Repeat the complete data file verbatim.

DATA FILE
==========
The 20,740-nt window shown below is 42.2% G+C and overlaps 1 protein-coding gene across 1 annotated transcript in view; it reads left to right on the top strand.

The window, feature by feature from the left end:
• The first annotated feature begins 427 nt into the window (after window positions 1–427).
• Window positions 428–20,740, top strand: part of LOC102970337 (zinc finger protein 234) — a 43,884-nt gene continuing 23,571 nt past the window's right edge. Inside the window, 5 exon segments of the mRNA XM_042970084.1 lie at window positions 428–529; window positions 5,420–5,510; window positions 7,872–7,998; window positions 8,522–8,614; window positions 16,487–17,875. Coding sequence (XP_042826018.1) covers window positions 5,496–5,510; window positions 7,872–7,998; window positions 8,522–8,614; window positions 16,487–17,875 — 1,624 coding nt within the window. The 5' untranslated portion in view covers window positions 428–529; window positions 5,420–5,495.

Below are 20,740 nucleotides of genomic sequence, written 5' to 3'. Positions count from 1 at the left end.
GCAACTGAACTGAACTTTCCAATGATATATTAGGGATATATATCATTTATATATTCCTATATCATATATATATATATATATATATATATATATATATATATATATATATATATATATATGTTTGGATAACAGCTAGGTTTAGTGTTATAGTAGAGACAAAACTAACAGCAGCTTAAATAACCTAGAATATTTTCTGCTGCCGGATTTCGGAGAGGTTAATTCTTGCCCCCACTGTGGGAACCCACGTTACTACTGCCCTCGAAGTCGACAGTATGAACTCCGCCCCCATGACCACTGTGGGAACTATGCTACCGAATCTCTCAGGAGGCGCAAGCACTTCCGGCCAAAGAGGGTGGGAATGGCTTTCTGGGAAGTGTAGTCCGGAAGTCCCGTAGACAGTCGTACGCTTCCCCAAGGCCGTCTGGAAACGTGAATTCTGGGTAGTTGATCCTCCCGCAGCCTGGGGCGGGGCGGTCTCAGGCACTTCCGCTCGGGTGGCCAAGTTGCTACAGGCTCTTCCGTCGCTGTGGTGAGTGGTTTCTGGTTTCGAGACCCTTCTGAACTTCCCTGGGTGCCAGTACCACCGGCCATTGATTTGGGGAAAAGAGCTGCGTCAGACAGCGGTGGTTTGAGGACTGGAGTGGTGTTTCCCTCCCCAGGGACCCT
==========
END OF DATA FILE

The 20,740-nt window shown below is 42.2% G+C and overlaps 1 protein-coding gene across 1 annotated transcript in view; it reads left to right on the top strand.

The window, feature by feature from the left end:
• The first annotated feature begins 427 nt into the window (after window positions 1–427).
• Window positions 428–20,740, top strand: part of LOC102970337 (zinc finger protein 234) — a 43,884-nt gene continuing 23,571 nt past the window's right edge. Inside the window, 5 exon segments of the mRNA XM_042970084.1 lie at window positions 428–529; window positions 5,420–5,510; window positions 7,872–7,998; window positions 8,522–8,614; window positions 16,487–17,875. Coding sequence (XP_042826018.1) covers window positions 5,496–5,510; window positions 7,872–7,998; window positions 8,522–8,614; window positions 16,487–17,875 — 1,624 coding nt within the window. The 5' untranslated portion in view covers window positions 428–529; window positions 5,420–5,495.

Below are 20,740 nucleotides of genomic sequence, written 5' to 3'. Positions count from 1 at the left end.
GCAACTGAACTGAACTTTCCAATGATATATTAGGGATATATATCATTTATATATTCCTATATCATATATATATATATATATATATATATATATATATATATATATATATATATATATATGTTTGGATAACAGCTAGGTTTAGTGTTATAGTAGAGACAAAACTAACAGCAGCTTAAATAACCTAGAATATTTTCTGCTGCCGGATTTCGGAGAGGTTAATTCTTGCCCCCACTGTGGGAACCCACGTTACTACTGCCCTCGAAGTCGACAGTATGAACTCCGCCCCCATGACCACTGTGGGAACTATGCTACCGAATCTCTCAGGAGGCGCAAGCACTTCCGGCCAAAGAGGGTGGGAATGGCTTTCTGGGAAGTGTAGTCCGGAAGTCCCGTAGACAGTCGTACGCTTCCCCAAGGCCGTCTGGAAACGTGAATTCTGGGTAGTTGATCCTCCCGCAGCCTGGGGCGGGGCGGTCTCAGGCACTTCCGCTCGGGTGGCCAAGTTGCTACAGGCTCTTCCGTCGCTGTGGTGAGTGGTTTCTGGTTTCGAGACCCTTCTGAACTTCCCTGGGTGCCAGTACCACCGGCCATTGATTTGGGGAAAAGAGCTGCGTCAGACAGCGGTGGTTTGAGGACTGGAGTGGTGTTTCCCTCCCCAGGGACCCT